Legislators study ways to make Lake Erie healthier

Ohio Statehouse Newsroom

It’s been six weeks since Governor John Kasich signed an executive order designed to address how agricultural runoff is managed.

Some farmers were outraged, especially those that would fall under the mandate of the executive order.

Shortly afterward legislative leaders announced a joint committee would be formed to study the issues and challenges facing the long-term health of Lake Erie.

Members from both parties and both chambers make up the committee which is co-chaired by Sen. Bob Hackett and Rep. Brian Hill the chairmen of their respective Agriculture Committees.

Because the chairs of the ag committees would be chairing this working group Hackett made it clear they did not want people to get the wrong impression.

“We didn’t want it to be an agriculture committee because then it would have came back as all we’re there to defend agriculture on that, so we wanted a cross-section,” said Hackett. “We wanted people involved, you know, really as we say ‘on both sides’.”

Hackett and Hill got their wish; making up the committee are several members of the legislature with constituents in communities either on or near the lake, in both metropolitan and rural areas, and from both political parties.

The committee met for the first time this week and heard testimony for several hours.

Hackett says the group will meet at least one more time, but no date and time have been set as of yet.

He did confirm they are looking to hold the meeting in northwest Ohio, somewhere near Toledo so that farmers and people living near the lake will have a chance to testify.

Finally, Hackett could not say for sure if anything would come out of this working group; he says it’s too early to tell.

About a month ago, Governor Kasich was asked about the executive order.

“We’re not kicking this over to the legislature, they had their chance and they blinked like they have done on so many other issues including the gun laws,” said Kasich.

When asked if they felt Kasich was right, opinions among lawmakers varied along party lines.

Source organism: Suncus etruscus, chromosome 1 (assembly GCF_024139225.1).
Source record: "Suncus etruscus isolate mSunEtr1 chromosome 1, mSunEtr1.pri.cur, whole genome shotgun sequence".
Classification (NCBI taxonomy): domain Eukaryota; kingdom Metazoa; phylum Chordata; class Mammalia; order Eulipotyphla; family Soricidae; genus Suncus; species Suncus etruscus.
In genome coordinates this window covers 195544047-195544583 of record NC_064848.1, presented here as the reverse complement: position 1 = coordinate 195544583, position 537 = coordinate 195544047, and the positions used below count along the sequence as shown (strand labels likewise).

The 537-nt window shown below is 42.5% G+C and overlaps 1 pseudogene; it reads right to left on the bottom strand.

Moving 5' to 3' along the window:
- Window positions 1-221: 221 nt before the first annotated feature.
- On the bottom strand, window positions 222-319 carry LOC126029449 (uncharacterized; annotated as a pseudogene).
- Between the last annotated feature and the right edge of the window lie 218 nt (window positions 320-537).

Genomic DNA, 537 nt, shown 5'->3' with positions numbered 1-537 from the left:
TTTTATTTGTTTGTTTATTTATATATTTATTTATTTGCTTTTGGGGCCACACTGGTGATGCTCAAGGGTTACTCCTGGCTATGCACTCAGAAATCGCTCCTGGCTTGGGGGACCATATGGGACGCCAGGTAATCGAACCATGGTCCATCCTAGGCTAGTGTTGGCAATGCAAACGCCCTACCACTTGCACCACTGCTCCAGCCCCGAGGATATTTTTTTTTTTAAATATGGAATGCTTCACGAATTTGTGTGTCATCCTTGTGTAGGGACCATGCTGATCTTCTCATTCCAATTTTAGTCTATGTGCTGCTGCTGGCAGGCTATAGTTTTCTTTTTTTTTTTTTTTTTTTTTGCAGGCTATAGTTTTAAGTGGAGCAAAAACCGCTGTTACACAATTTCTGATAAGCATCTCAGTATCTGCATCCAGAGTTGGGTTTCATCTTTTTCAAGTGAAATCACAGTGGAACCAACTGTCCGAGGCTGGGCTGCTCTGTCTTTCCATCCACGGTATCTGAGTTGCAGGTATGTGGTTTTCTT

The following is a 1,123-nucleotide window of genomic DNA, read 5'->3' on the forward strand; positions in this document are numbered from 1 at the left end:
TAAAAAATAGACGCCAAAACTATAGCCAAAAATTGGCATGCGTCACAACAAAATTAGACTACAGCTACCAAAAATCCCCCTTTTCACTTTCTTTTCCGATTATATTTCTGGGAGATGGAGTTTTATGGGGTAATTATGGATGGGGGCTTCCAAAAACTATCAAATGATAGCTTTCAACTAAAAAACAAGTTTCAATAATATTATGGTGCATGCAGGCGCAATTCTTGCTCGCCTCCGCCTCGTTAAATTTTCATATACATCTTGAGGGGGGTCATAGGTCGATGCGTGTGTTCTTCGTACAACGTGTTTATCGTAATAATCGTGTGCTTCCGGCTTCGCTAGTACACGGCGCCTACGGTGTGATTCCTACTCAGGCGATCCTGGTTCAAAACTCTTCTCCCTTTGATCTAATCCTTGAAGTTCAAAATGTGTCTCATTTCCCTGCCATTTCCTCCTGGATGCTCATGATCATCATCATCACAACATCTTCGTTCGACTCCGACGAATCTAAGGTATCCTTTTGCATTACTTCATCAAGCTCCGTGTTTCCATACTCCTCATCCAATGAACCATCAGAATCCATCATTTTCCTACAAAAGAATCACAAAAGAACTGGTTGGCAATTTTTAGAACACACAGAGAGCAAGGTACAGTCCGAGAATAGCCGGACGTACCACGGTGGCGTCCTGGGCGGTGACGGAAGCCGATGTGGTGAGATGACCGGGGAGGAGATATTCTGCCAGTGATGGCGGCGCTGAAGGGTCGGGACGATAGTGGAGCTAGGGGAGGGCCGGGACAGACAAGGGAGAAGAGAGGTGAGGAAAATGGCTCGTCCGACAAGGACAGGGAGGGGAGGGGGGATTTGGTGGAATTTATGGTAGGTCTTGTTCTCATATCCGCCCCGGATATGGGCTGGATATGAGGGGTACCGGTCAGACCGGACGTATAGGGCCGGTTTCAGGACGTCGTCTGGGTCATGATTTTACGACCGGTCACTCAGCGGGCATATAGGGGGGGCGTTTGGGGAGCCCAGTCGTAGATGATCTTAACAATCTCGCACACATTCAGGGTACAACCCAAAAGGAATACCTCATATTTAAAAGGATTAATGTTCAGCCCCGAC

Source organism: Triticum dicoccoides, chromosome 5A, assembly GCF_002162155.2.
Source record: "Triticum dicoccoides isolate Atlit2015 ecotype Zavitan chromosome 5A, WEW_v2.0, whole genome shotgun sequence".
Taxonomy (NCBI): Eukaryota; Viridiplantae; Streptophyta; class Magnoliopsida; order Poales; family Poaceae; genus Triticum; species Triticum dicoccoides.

Democrats Rep. Michael Sheehy and Sen. Michael Skindell agreed with the Governor while Hackett disagreed.

“You know the governor, he’s a good guy,” said Hackett. “[The] Governor’s gonna be leaving; he just wants his legacy that he really improved Lake Erie,” said Hackett.

Sheehy looks at what has been going on at the Statehouse differently.

“The legislature has had the opportunity over the last 5 years to do something substantial about this problem,” said Sheehy. He went on to lament that Kasich did not reach out across the aisle and attempt to work with him or to his knowledge any Democrats on this issue.

Meanwhile, Skindell points to what he calls loopholes in the last two pieces of legislation addressing run-off.

“[Democrats] tried to bring amendments to close those loopholes, those amendments were rejected,” said Skindell.

It is commonplace for Democrats to bring amendments to bills forward only to have them tabled immediately by the Republican majority in committee and on the chamber floors.

Setting aside the partisan divide over the issue of whether the legislature has done enough to address this issue, there appears to be optimism that something may come out of this working group even if nothing can be certain at the moment.

The reduction of phosphorus and nitrates getting into the lake are a goal the Democrats would like to see achieved and something that Hackett says he’s open to.

“That’s a similar and non-partisan goal. I mean, if you look at the farmers; the farmers want to keep the nutrients in their farms on their land, so there is something we both agree on,” said Hackett.

According to Hackett finding the right balance on how to make that happen is the tough part because it requires trying to protect the interests of both the agriculture industry and those seeking to enjoy the lake.
 

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